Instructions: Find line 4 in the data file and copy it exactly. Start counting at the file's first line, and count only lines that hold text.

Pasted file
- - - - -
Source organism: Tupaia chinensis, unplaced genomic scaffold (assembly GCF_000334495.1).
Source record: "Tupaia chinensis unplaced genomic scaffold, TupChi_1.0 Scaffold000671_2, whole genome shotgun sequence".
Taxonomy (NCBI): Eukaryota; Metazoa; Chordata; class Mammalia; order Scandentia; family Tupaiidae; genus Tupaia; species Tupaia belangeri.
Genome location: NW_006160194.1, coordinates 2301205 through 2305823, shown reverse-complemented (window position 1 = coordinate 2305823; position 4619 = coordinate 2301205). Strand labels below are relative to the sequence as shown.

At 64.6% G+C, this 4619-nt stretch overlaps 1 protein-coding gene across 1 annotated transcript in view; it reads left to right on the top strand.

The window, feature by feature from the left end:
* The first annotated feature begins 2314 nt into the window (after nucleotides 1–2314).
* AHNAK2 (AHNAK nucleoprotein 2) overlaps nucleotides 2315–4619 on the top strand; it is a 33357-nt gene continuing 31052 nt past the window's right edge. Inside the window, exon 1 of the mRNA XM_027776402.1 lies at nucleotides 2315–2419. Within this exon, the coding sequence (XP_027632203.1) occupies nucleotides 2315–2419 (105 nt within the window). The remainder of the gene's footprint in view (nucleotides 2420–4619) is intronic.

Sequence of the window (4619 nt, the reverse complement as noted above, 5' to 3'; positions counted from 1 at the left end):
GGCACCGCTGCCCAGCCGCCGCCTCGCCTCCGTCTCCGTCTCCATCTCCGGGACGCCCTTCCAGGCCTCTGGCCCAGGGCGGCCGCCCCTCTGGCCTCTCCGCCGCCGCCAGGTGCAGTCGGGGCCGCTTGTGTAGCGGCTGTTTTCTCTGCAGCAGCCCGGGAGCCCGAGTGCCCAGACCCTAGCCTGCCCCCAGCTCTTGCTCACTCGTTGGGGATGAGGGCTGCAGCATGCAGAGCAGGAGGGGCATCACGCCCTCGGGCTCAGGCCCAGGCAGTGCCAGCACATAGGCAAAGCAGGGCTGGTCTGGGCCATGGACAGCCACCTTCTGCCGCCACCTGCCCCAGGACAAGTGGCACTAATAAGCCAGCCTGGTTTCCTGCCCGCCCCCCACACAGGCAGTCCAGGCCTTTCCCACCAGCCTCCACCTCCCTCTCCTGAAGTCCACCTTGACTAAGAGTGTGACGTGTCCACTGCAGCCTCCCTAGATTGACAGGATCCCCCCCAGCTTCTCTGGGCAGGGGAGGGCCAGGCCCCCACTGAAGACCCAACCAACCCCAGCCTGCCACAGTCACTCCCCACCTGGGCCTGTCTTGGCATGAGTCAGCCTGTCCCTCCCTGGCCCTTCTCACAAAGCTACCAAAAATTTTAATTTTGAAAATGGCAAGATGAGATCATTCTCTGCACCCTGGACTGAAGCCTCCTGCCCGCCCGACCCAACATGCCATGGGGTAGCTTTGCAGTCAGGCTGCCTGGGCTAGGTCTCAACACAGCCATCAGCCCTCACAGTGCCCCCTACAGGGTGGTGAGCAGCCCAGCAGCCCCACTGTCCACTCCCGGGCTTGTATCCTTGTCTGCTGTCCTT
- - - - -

Genome location: NW_006160194.1, coordinates 2301205 through 2305823, shown reverse-complemented (window position 1 = coordinate 2305823; position 4619 = coordinate 2301205). Strand labels below are relative to the sequence as shown.